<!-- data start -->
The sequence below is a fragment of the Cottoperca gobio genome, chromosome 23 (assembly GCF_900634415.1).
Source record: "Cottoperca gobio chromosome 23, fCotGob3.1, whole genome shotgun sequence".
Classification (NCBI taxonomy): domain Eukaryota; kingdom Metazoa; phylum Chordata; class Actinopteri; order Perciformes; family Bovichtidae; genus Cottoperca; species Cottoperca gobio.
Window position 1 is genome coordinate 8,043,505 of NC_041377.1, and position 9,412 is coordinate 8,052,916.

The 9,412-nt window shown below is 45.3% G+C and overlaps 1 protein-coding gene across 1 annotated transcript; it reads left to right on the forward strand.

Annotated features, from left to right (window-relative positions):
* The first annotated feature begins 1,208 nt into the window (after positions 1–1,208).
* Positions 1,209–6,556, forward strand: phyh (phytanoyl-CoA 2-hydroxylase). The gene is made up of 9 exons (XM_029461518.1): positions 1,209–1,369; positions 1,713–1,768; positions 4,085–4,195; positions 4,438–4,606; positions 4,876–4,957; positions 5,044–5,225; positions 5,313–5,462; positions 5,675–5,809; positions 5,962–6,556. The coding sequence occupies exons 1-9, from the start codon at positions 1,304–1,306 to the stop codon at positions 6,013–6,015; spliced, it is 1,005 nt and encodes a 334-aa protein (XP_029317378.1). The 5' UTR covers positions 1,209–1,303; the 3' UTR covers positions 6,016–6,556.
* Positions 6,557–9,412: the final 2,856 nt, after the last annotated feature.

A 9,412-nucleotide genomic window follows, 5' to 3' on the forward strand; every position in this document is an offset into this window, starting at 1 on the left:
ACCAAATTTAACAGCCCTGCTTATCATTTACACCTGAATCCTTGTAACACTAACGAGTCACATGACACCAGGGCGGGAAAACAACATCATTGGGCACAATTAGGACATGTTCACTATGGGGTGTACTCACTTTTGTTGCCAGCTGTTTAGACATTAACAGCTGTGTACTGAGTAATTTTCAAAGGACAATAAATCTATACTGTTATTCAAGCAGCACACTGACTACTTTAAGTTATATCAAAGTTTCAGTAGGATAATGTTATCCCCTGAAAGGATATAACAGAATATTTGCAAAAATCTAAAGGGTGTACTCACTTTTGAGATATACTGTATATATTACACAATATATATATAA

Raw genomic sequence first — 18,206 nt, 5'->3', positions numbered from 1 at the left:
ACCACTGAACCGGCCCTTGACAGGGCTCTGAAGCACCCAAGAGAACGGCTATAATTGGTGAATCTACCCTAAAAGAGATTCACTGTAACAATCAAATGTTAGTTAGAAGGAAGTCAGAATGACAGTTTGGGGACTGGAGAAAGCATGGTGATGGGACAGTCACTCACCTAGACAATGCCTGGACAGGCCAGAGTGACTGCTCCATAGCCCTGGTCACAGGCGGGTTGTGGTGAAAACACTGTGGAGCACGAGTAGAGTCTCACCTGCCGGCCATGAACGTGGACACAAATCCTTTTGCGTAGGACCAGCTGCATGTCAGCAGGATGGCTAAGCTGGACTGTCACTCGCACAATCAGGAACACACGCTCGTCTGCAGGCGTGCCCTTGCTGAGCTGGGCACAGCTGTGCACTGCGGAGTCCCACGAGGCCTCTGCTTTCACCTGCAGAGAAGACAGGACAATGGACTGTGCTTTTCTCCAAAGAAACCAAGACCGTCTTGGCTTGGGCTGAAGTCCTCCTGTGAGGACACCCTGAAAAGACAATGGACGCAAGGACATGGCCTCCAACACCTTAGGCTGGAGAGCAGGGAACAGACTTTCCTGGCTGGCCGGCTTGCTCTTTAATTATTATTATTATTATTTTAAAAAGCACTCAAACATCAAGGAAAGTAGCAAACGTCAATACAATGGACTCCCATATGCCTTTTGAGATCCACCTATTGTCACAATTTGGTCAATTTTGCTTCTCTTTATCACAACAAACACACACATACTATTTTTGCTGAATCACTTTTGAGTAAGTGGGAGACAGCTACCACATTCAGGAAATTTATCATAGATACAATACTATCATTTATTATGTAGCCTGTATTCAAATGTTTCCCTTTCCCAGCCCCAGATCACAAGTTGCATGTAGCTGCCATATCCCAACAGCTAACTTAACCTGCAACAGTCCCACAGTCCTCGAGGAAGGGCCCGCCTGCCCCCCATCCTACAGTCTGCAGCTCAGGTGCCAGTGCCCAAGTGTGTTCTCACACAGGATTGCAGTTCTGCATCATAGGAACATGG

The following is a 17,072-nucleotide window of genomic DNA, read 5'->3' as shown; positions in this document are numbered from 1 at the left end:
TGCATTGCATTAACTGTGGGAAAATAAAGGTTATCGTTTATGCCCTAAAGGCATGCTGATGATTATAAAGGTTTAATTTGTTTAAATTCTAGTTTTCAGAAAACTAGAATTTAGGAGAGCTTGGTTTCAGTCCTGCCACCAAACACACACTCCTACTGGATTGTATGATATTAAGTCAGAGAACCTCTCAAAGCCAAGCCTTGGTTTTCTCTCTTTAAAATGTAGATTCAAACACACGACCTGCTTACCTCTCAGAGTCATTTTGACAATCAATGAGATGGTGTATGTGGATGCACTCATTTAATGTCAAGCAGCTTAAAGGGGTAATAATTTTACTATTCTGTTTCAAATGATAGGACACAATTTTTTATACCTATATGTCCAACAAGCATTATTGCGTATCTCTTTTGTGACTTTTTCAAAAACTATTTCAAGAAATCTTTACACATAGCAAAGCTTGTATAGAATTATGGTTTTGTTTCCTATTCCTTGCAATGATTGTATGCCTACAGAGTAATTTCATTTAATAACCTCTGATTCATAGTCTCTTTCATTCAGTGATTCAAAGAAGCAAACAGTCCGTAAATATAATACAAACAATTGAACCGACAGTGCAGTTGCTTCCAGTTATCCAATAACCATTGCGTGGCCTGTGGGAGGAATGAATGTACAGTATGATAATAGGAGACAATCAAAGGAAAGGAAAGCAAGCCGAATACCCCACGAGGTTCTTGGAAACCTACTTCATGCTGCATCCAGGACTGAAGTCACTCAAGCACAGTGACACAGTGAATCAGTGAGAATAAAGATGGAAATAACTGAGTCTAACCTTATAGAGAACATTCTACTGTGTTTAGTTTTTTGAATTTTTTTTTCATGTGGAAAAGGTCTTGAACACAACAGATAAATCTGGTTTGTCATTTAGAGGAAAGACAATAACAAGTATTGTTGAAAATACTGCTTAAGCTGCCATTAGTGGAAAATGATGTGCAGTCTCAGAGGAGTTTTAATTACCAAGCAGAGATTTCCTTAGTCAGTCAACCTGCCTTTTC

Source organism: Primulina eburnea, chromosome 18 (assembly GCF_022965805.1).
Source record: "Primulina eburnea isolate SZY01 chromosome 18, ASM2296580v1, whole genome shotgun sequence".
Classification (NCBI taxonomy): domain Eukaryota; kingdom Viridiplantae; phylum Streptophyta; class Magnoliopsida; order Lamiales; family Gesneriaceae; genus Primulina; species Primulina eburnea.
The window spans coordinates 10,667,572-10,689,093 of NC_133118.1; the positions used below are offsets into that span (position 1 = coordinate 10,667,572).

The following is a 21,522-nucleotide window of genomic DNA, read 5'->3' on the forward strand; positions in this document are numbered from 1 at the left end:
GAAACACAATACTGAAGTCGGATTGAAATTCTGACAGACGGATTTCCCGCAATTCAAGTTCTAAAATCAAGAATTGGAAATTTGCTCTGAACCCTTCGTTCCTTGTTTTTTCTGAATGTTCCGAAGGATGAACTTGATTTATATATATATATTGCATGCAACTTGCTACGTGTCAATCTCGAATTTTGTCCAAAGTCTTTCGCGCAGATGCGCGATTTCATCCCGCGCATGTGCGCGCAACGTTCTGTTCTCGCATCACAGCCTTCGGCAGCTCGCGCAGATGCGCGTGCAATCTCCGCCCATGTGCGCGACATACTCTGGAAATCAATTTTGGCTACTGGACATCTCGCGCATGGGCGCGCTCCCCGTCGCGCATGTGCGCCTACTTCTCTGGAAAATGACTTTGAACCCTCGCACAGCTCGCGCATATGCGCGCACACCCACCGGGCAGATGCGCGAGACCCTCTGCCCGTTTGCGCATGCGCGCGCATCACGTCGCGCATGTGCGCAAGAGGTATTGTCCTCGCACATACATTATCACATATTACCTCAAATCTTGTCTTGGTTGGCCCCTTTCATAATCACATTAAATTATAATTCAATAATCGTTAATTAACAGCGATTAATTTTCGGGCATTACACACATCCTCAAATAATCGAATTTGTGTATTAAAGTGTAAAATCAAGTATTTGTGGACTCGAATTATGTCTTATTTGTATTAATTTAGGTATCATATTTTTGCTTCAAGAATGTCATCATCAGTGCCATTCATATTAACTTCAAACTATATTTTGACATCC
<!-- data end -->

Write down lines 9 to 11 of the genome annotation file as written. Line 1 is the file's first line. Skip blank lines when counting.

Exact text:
* Positions 6,557–9,412: the final 2,856 nt, after the last annotated feature.

A 9,412-nucleotide genomic window follows, 5' to 3' on the forward strand; every position in this document is an offset into this window, starting at 1 on the left:
ACCAAATTTAACAGCCCTGCTTATCATTTACACCTGAATCCTTGTAACACTAACGAGTCACATGACACCAGGGCGGGAAAACAACATCATTGGGCACAATTAGGACATGTTCACTATGGGGTGTACTCACTTTTGTTGCCAGCTGTTTAGACATTAACAGCTGTGTACTGAGTAATTTTCAAAGGACAATAAATCTATACTGTTATTCAAGCAGCACACTGACTACTTTAAGTTATATCAAAGTTTCAGTAGGATAATGTTATCCCCTGAAAGGATATAACAGAATATTTGCAAAAATCTAAAGGGTGTACTCACTTTTGAGATATACTGTATATATTACACAATATATATATAA